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12-dungavel

Inside Scotland’s ‘barbaric’ detention centre

Refugees who have been denied asylum in the UK are held at the Dungavel Removal Centre near Strathaven. We hear from the Catholic activists protesting outside, and visiting those held inside.

Margaret McGowan

“Dungavel is built as prison system. It is not a detention centre. That is the first thing you should know.”

These are the words of Makielokele Nzelengi Daly, who fled war-torn Angola with his wife and was held at Dungavel Immigration Removal Centre for a month in 2005.

Dungavel is a 19th-century hunting lodge and was a summer retreat of the Dukes of Hamilton.

In 2001 it was converted to be used as a holding facility for asylum seekers whose applications have been refused and are awaiting removal from the UK.

When it was realised that children were being held at Dungavel, Justice & Peace activists, primarily from Lanarkshire and Stirlingshire along with a group from Ayrshire, became involved in what has become a long-running protest campaign.

At that point Motherwell Diocese Justice and Peace Group became involved.

Before it was opened, we attended a gathering there. We asked our Bishop, Joseph Devine, for a statement to be read out.

He supplied a brief but succinct statement: “I stand full square with those protesting outside Dungavel today. There is no place for Dungavel in the civilised society in which we live.”

What were our first impressions of Dungavel? For a start it was isolated but surrounded by beautiful grounds.

There was a sparse bus service there from Hamilton bus station, but at not very convenient times, so most people travelled by car.

The grey Victorian building with its turrets resembled a castle, but instead of a moat it had a five-metre-high steel fence topped with razor wire and CCTV cameras (below).

There is always a strong police presence outside filming us. However, during a recent protest there were very few police and they paid little attention to us.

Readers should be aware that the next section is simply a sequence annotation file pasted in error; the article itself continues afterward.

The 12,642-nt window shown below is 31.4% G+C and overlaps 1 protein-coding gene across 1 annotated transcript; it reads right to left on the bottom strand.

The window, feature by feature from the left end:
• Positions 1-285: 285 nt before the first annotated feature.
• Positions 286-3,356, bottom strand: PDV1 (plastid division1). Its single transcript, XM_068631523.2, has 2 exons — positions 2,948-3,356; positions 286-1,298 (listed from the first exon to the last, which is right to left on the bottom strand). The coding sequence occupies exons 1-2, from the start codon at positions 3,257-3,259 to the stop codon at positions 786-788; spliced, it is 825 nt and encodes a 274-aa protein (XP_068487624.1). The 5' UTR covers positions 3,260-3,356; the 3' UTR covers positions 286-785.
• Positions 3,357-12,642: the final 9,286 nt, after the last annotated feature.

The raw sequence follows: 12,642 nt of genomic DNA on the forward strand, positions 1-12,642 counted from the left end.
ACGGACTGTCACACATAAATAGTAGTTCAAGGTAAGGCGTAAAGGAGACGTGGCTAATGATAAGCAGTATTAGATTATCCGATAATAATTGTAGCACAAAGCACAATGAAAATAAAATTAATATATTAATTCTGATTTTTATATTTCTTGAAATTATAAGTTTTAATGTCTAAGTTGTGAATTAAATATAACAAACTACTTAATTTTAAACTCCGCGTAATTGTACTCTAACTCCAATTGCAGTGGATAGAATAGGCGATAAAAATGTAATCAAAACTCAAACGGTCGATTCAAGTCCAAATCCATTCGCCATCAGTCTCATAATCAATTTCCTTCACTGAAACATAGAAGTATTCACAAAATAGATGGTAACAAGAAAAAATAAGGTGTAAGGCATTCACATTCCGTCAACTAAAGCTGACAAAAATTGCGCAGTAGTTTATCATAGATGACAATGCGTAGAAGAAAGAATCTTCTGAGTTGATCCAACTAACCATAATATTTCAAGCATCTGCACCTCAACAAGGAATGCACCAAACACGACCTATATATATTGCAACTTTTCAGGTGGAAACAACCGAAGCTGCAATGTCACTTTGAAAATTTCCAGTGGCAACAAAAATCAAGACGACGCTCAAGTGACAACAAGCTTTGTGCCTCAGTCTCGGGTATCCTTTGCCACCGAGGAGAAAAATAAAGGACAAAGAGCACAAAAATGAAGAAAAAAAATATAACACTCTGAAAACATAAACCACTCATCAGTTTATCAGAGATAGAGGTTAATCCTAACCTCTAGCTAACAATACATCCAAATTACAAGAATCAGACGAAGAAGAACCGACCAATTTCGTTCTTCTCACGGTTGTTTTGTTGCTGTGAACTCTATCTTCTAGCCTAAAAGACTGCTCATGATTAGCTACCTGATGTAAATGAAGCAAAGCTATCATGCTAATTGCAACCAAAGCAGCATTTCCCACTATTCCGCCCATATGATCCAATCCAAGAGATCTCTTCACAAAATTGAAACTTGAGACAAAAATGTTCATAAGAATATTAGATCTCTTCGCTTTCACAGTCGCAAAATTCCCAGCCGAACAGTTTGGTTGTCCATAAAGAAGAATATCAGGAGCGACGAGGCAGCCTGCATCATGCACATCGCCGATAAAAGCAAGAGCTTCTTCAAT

Initially the people inside could come to the window and wave to us. They could see that we were there.

However, after activists at one large protest (despite being advised not to) hit the fences with sticks creating a terrible noise, residents are now held until protest gatherings are over.

The surrounding fences also have gotten higher and a system which reminded me of Auschwitz Concentration Camp came into operation.

When gifts are handed in to those inside a main gate is unlocked. The person then enters a small rectangular area surrounded by the same high fence with razor wire, while the gate behind them is locked. Another gate to the outside is unlocked and the gifts are received.

When Dungavel first opened, the Motherwell group with our spiritual adviser Br Gregory took every opportunity to question Jack McConnell, who was First Minister at the time of its opening, about breaches of human rights and the detention of children.

His answer was always that the Scottish Government has no direct authority over Dungavel, as asylum and immigration are matters reserved to the UK Parliament.

Also around that time, the then Bishop President of Justice and Peace John Mone, on a visit to Dungavel, was appalled by what he discovered.

He helped organise and then handed over to the home secretary a 21,089-signature petition against the detention of families with young children at Dungavel.

The detention of children was stopped in 2010 but statistics unearthed last week show that children are still being detained almost a decade later. There is work still to be done.

 

Margaret Donnelly

When Dungavel first opened it was called the ‘Detention Centre’ not, as now, a ‘Detention and Removal Centre.’ Most of the people detained lived in the Glasgow area and at first it seemed that many of the people held were from the Roma peoples.